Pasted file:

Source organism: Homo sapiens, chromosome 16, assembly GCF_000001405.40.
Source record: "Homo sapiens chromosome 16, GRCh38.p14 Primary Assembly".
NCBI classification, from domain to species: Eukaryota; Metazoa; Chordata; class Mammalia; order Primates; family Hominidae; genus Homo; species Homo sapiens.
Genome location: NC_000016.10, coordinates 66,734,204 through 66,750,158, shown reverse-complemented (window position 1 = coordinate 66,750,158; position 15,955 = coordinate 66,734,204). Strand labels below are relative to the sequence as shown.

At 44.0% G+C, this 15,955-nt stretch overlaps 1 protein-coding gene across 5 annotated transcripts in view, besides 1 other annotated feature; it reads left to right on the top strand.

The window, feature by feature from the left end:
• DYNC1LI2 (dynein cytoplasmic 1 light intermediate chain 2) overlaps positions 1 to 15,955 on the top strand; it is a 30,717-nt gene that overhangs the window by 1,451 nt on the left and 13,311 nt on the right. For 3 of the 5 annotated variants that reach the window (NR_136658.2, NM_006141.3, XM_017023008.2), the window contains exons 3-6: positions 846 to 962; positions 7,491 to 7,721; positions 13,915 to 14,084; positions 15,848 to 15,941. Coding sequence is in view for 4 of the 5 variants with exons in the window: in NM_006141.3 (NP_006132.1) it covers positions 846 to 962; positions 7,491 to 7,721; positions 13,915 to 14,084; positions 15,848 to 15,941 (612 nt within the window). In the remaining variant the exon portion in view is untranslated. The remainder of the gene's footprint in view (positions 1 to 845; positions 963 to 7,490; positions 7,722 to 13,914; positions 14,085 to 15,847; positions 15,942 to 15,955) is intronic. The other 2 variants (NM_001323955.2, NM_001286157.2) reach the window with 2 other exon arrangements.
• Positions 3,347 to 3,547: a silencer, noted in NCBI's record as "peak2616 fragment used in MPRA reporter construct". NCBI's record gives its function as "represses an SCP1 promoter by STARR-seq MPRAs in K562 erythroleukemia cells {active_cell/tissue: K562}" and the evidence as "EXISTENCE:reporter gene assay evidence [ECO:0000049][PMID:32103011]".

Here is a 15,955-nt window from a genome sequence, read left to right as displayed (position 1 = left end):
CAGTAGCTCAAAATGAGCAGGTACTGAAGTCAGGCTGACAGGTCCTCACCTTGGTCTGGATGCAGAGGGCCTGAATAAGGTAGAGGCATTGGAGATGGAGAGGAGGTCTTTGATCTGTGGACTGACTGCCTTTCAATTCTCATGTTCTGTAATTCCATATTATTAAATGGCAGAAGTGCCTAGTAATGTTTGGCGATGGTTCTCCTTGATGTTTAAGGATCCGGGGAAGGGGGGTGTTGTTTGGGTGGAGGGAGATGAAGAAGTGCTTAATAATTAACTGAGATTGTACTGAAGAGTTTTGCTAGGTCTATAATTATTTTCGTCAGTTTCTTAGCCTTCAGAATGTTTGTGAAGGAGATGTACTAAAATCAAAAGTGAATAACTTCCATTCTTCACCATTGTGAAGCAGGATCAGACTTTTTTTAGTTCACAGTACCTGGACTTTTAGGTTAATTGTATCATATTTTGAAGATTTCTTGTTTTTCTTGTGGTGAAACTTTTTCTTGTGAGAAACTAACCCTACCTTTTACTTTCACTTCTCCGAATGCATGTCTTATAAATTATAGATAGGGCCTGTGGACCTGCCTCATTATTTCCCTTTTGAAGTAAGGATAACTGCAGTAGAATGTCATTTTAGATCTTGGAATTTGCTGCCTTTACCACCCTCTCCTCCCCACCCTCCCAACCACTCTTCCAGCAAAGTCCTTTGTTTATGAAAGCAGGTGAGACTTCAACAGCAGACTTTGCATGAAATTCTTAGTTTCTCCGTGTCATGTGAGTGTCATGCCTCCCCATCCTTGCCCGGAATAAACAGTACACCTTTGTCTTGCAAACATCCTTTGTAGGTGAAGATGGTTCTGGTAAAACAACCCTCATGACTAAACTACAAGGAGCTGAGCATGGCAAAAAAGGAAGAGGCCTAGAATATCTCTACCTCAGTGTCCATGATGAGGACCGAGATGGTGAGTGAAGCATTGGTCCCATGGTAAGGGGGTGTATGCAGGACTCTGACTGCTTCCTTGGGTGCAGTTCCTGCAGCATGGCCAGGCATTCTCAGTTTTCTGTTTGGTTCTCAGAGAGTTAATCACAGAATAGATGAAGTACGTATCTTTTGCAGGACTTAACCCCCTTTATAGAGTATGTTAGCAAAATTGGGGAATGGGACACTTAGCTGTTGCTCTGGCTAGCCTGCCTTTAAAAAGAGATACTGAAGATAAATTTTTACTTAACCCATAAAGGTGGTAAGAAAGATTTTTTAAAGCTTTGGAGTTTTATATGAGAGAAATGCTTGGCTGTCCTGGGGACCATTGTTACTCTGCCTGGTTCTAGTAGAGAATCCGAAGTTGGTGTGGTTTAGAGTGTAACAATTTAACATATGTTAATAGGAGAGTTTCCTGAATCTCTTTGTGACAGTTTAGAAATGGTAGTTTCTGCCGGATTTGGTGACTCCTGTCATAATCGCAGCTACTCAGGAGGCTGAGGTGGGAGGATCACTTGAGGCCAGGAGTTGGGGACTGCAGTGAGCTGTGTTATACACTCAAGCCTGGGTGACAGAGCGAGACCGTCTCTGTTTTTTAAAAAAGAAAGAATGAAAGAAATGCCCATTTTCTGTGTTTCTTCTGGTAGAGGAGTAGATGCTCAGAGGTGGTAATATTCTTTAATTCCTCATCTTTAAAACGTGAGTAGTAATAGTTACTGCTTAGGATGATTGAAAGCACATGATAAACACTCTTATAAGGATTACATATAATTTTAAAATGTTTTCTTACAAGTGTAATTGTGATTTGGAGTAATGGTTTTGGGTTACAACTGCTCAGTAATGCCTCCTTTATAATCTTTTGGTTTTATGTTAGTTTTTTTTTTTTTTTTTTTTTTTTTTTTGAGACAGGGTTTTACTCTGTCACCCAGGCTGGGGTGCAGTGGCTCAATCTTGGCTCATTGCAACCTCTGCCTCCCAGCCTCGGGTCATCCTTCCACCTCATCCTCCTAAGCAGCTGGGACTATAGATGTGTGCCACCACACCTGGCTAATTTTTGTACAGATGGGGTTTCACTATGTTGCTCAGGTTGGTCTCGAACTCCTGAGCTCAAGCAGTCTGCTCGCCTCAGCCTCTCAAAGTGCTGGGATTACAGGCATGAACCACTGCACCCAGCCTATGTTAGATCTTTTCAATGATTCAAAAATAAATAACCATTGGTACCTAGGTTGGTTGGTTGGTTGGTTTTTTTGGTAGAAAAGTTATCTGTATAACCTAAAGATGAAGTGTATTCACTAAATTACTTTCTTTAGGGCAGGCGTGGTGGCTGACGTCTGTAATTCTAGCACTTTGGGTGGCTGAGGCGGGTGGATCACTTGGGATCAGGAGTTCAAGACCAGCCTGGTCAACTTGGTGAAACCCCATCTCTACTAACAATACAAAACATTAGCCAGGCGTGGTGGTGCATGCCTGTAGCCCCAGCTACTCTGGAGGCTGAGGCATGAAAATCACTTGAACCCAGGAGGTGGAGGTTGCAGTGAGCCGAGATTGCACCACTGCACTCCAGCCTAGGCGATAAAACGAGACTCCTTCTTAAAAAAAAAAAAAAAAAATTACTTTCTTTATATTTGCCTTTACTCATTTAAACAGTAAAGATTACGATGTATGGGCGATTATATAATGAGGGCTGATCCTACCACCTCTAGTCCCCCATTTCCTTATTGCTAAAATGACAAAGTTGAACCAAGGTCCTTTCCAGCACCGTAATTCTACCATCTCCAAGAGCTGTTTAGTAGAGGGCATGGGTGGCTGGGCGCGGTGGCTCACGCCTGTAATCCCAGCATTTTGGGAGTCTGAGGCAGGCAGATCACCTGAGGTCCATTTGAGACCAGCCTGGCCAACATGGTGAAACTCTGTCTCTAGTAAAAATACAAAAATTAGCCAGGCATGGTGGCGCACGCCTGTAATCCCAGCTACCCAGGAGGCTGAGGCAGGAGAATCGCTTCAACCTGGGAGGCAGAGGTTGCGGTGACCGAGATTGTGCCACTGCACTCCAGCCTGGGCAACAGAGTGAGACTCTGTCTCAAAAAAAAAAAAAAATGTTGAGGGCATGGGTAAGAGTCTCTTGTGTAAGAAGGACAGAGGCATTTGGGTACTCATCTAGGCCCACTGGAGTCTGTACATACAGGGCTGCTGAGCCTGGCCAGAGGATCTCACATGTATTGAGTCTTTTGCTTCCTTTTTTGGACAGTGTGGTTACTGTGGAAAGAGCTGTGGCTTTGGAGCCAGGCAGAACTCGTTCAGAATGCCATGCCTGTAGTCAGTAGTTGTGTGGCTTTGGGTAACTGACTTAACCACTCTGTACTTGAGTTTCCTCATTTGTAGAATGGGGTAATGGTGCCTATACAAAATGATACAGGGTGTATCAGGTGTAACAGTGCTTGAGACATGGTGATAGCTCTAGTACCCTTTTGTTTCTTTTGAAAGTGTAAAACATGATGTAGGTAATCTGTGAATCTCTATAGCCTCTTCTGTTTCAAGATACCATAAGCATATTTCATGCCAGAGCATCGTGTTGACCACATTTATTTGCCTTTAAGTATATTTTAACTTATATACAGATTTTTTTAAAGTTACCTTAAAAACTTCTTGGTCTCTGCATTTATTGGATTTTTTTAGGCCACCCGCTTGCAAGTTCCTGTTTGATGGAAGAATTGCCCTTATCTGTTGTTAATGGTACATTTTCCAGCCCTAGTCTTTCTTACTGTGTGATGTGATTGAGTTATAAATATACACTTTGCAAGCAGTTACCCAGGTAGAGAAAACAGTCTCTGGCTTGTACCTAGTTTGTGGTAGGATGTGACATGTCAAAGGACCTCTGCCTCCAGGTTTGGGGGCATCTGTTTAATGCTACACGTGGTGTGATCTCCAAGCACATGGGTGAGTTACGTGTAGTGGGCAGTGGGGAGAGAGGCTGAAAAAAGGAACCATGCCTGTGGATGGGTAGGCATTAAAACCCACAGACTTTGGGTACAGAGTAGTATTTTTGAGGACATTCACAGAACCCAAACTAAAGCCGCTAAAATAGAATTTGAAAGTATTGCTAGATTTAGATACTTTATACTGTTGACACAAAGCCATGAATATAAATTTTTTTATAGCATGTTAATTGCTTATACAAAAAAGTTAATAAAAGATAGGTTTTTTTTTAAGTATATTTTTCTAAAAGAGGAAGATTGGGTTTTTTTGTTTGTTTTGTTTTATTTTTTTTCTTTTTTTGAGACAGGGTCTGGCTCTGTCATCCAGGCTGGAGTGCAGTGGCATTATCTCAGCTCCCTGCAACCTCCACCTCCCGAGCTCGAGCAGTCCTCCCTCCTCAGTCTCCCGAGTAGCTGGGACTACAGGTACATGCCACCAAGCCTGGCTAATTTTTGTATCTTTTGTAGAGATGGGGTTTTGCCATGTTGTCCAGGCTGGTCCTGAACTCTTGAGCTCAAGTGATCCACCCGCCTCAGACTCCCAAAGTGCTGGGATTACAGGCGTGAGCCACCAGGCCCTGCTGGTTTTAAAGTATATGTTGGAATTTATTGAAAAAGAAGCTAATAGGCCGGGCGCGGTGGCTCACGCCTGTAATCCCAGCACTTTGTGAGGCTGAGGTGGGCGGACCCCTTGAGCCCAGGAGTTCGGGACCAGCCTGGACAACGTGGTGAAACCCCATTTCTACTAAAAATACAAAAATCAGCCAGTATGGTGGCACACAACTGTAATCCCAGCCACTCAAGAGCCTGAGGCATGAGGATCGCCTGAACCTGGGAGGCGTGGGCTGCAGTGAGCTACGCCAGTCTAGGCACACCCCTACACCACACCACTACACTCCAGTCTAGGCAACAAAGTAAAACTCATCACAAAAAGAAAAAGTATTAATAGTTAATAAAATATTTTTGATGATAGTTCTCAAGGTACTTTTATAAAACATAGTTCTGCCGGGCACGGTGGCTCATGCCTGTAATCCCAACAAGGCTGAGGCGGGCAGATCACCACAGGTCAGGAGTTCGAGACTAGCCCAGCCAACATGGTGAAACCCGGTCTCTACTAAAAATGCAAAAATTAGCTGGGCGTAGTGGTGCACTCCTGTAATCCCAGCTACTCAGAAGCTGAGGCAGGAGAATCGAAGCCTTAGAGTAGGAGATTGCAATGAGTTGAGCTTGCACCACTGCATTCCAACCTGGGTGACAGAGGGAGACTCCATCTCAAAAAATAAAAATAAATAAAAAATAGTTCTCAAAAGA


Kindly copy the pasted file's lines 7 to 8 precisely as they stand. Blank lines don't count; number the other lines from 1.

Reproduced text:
• DYNC1LI2 (dynein cytoplasmic 1 light intermediate chain 2) overlaps positions 1 to 15,955 on the top strand; it is a 30,717-nt gene that overhangs the window by 1,451 nt on the left and 13,311 nt on the right. For 3 of the 5 annotated variants that reach the window (NR_136658.2, NM_006141.3, XM_017023008.2), the window contains exons 3-6: positions 846 to 962; positions 7,491 to 7,721; positions 13,915 to 14,084; positions 15,848 to 15,941. Coding sequence is in view for 4 of the 5 variants with exons in the window: in NM_006141.3 (NP_006132.1) it covers positions 846 to 962; positions 7,491 to 7,721; positions 13,915 to 14,084; positions 15,848 to 15,941 (612 nt within the window). In the remaining variant the exon portion in view is untranslated. The remainder of the gene's footprint in view (positions 1 to 845; positions 963 to 7,490; positions 7,722 to 13,914; positions 14,085 to 15,847; positions 15,942 to 15,955) is intronic. The other 2 variants (NM_001323955.2, NM_001286157.2) reach the window with 2 other exon arrangements.
• Positions 3,347 to 3,547: a silencer, noted in NCBI's record as "peak2616 fragment used in MPRA reporter construct". NCBI's record gives its function as "represses an SCP1 promoter by STARR-seq MPRAs in K562 erythroleukemia cells {active_cell/tissue: K562}" and the evidence as "EXISTENCE:reporter gene assay evidence [ECO:0000049][PMID:32103011]".